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Picture of Beeswax Wrap - Reusable Substitution for Plastic Wrap
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My friend, who is originally from Canada, walked into our canteen at my dance company with a weird looking something around her plate with leftover dinner, and I was curious to what this was. She explained to me that this was called a 'Beeswax Wrap'. You fold it around your plate, sandwich, tupperware (how many lids did you loose already?... ;) ) etc. and with the help of your warm hands, the beeswax will melt a little and will stick together, just like regular plastic wrap. The great thing about this is that you can reuse them. (Yay for the environment, Yay for saving money!) Just rinse them off underneath some cold water, and you're good to go.

I already try to make small changes in my life that help me reduce using plastic. And this sounded like a great opportunity to reduce my use of plastic some more.

I was super excited to buy some of these beeswax wraps, but I couldn't find them in any shop in the Netherlands, so I decided to make some myself. (Which is also a lot cheaper, yay!) It costed me about 7 euros to make 5 beeswax wraps and making these isn't hard at all! (Yay again! ;) )

Step 1: Supplies

Picture of Supplies

What you will need:

I couldn't find any whole pieces or flakes of beeswax in the stores in my neighborhood, so instead I bought a candle made out of 100% beeswax in my local eco-friendly grocery store. Which works totally fine as well. You could also go to a beekeeper, for 100% pure beeswax, which would be even more awesome but a little bit more effort.

I love this and would love to make these. Would it work if you melted the wax in a pan and put the fabric in, covering both sides and laying flat in between the parchment paper to cool? Thanks for your input.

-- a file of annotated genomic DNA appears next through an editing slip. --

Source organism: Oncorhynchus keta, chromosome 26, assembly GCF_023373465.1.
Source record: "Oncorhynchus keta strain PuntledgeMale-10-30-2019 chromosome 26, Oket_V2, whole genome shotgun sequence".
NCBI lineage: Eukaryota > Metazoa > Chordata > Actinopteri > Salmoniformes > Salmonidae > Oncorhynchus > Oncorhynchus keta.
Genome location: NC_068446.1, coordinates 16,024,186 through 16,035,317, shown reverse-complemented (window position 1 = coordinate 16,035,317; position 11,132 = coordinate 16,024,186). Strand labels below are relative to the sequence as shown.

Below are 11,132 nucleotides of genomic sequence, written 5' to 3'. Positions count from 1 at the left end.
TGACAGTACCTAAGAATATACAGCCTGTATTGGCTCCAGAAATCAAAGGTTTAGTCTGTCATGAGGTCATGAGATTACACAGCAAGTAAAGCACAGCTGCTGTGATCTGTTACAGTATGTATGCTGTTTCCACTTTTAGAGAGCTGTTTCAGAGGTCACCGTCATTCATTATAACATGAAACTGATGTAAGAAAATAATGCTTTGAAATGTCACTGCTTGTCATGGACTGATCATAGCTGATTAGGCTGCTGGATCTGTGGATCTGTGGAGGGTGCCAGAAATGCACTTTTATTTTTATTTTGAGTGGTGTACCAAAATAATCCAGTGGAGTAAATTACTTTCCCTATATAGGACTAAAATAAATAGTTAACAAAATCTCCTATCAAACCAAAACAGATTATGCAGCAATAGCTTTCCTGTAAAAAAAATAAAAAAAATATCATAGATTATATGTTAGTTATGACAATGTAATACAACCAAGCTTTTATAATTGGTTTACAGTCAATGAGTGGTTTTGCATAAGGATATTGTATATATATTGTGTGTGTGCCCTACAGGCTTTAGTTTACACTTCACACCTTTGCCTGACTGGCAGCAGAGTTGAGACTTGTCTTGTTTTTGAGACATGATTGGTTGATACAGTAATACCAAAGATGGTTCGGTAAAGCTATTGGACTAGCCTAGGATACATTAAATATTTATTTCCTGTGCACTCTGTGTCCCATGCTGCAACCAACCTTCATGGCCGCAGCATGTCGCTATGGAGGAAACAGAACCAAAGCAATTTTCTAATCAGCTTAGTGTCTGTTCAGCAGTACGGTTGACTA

NoBoxEver1 year ago

In the US we can buy 18" sq pieces of fabric called 'fat quarters.' From this size one can make four 9x9 wraps, or a single 18' sq wrap. My local herbalist sells loose crumbs of beeswax, which shortens the time needed to rasp big chunks.

cribworks1 year ago

looks nice

Katrienn (author)  cribworks1 year ago

Thank you!

I see you just shared this a few weeks ago. How have they been working out for you?
I too have thought about investing in some of the commercially sold ones, but didn't know if they really worked. With this instructable, I find I have everything I need to make my own - including a large bag of beeswax pellets (because I also make my own soap).

Katrienn (author)  sunriderksy1 year ago

I have used them quite a few times now. I mainly use the biggest ones. They don't stick together perfectly, so you could add some resin as suggested in the comments below to make it stick more. I'm not completely sure if that helps or not, as I didn't try it myself yet. Most of the time, especially if they are big enough you don't need a rubber band, but sometimes I use one to keep the wrap more in place. They clean very easily. I make my dinner for a few days all at ones, so I mainly use them around the pre-made plates/bowls to keep the dinner fresh, which works really nice! If you decide on making some, feel free to send me a picture and what you think! I would love to see the results.!